Among three fertilizer types applied at 5 g·m−2 N (i.e., 5 CRF, 5-OR, and 5-Sus) and the control, we found the majority of nutrients did not differ in amount or concentration leached. However, the amount and concentration of P leached for 5-Sus was greater than 5 and 5-OR but not the control. The amount of S leached was higher for 5-OR than 5, 5-Sus, and the control. Leachate NO3–, Fe, and Cu concentrations were below the water quality thresholds (MOEE, 1994) for all fertilizer types, whereas leachate Zn concentration was above the threshold for 5 but below for 5-OR and 5-Sus. Therefore, when testing fertilizer types for green roofs, the composition of all nutrients needs to be considered. Comparing plant growth among fertilizer types, we found no difference among leachate pH and EC, winter injury, overall appearance, shoot height, or bloom duration for 5 or the control. Vegetative coverage of 5-Sus was only greater than 5 and the control in Mar. 2012, and leaf greenness was only greater for 5-Sus than 5 in Sept. 2011. From these results, 5-OR fertilization may not be appropriate in combination with the green roof substrate used in this study, because plant growth did not benefit from 5-OR application compared with 5. In addition, because more S was leached from 5-OR than the control, this fertilizer type is not well suited for the green roof system used in this study. Although higher P was leached from 5-Sus than the control, 5-Sus provided the added plant growth benefits of increased coverage the first spring and increased greenness soon after application compared with the CRF. From these results, we conclude that fertilizing with 5-Sus, when using a substrate with low P, would be preferred to CRF as a result of the plant growth benefits provided. In addition, 5-Sus can be locally produced and diverts waste from the poultry industry, thereby offering a sustainable solution for supplementing green roof plant nutrition. Further study is needed to evaluate the timing of 5-Sus nutrient release and plant growth response to higher rates of 5-Sus (i.e., 15 g·m−2 N) in this and other green roof systems.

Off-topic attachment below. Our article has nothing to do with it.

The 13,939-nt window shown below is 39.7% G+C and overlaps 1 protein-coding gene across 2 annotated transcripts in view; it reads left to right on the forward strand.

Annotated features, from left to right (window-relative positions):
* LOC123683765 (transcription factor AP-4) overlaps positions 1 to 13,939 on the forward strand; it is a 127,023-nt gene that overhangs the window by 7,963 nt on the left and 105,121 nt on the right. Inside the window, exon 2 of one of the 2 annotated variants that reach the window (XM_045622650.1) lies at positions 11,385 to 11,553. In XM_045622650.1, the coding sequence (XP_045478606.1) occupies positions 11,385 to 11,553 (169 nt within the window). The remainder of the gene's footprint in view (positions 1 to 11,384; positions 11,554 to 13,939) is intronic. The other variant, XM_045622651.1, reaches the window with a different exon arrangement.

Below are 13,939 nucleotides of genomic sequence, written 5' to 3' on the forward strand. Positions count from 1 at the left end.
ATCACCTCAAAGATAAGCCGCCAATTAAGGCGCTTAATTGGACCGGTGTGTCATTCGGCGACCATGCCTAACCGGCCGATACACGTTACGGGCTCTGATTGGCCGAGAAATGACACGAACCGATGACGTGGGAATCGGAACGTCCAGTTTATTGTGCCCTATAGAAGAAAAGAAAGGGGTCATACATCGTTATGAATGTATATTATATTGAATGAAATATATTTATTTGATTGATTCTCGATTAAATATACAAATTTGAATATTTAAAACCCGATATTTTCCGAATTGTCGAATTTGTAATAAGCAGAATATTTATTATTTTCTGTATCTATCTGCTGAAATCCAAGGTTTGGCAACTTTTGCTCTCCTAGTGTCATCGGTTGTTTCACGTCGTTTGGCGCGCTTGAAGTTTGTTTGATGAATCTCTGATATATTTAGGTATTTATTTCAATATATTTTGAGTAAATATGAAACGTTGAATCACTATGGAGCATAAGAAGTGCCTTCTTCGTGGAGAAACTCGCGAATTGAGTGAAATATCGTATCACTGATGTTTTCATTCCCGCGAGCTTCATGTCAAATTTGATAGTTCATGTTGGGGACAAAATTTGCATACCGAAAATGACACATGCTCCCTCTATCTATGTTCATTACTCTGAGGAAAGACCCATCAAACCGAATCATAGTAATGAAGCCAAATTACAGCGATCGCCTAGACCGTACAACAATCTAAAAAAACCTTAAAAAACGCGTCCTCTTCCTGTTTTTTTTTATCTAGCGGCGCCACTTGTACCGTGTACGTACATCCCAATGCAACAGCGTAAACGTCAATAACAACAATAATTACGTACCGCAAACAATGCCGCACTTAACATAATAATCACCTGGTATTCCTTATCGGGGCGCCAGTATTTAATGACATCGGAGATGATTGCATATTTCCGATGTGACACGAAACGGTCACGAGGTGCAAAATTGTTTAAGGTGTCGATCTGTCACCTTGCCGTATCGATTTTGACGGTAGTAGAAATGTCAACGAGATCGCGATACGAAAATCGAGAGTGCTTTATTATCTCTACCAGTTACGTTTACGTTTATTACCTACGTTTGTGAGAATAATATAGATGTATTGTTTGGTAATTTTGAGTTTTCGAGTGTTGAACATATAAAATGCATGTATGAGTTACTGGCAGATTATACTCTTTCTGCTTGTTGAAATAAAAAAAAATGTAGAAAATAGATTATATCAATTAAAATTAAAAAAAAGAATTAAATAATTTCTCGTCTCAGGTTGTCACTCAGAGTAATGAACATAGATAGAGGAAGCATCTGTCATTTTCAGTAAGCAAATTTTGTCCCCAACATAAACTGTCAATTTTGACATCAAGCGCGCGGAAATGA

Overall, fertilization of green roof modules can be adopted as a standard green roof maintenance procedure without negatively impacting environmental water quality if appropriate fertilizer rates and types are used in accordance with the nutrient composition of the substrate. However, discretion should be used, because nutrient leaching is influenced by the nutrient amount and concentration in the substrate as well as by the applied fertilizer.